# Ring of sets

Jump to: navigation, search

A Ring of sets is also known as a Boolean ring

Note that every Algebra of sets is also a ring, and that an Algebra of sets is sometimes called a Boolean algebra

## Definition

A Ring of sets is a non-empty class [ilmath]R[/ilmath] of sets such that:

• $\forall A\in R\forall B\in R[A\cup B\in R]$
• $\forall A\in R\forall B\in R[A-B\in R]$

## A ring that exists

Take a set [ilmath]X[/ilmath], the power set of [ilmath]X[/ilmath], [ilmath]\mathcal{P}(X)[/ilmath] is a ring (further still, an algebra) - the proof of this is trivial.

This ring is important because it means we may talk of a "ring generated by"

## First theorems

The empty set belongs to every ring

Take any $A\in R$ then $A-A\in R$ but $A-A=\emptyset$ so $\emptyset\in R$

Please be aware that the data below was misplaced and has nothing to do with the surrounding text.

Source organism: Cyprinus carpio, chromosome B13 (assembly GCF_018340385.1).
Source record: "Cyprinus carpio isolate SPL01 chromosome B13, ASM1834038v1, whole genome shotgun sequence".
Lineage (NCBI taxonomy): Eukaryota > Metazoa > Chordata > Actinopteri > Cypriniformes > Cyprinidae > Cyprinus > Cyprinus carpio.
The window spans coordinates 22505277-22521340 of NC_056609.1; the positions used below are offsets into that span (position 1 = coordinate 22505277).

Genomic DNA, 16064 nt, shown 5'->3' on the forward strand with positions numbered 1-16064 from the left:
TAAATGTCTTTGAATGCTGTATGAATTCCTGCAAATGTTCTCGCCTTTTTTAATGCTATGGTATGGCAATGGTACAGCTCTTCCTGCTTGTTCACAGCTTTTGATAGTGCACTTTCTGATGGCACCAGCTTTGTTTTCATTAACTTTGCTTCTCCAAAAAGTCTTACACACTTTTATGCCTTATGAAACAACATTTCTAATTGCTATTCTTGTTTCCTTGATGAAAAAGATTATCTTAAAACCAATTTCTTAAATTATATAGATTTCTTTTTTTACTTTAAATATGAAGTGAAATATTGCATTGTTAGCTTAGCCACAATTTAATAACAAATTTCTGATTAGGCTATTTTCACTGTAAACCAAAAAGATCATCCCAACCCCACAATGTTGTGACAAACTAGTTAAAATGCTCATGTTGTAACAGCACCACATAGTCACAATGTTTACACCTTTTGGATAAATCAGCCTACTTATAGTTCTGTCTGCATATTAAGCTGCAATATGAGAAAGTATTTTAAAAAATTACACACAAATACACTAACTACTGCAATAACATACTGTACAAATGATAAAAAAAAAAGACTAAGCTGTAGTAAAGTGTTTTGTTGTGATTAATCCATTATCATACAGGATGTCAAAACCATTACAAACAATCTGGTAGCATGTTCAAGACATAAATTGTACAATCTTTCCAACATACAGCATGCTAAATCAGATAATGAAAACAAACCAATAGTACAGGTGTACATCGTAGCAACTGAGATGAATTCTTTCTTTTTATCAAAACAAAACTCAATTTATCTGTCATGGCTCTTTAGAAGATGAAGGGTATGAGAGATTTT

Given any two rings, [ilmath]R_1[/ilmath] and [ilmath]R_2[/ilmath], the intersection of the rings, [ilmath]R_1\cap R_2[/ilmath] is a ring

We know $\emptyset\in R$, this means we know at least $\{\emptyset\}\subseteq R_1\cap R_2$ - it is non empty.

Take any $A,B\in R_1\cap R_2$ (which may be the empty set, as shown above)

Then:

• $A,B\in R_1$
• $A,B\in R_2$

This means:

• $A\cup B\in R_1$ as [ilmath]R_1[/ilmath] is a ring
• $A-B\in R_1$ as [ilmath]R_1[/ilmath] is a ring
• $A\cup B\in R_2$ as [ilmath]R_2[/ilmath] is a ring
• $A-B\in R_2$ as [ilmath]R_2[/ilmath] is a ring

But then:

• As $A\cup B\in R_1$ and $A\cup B\in R_2$ we have $A\cup B\in R_1\cap R_2$
• As $A- B\in R_1$ and $A- B\in R_2$ we have $A- B\in R_1\cap R_2$

Thus $R_1\cap R_2$ is a ring.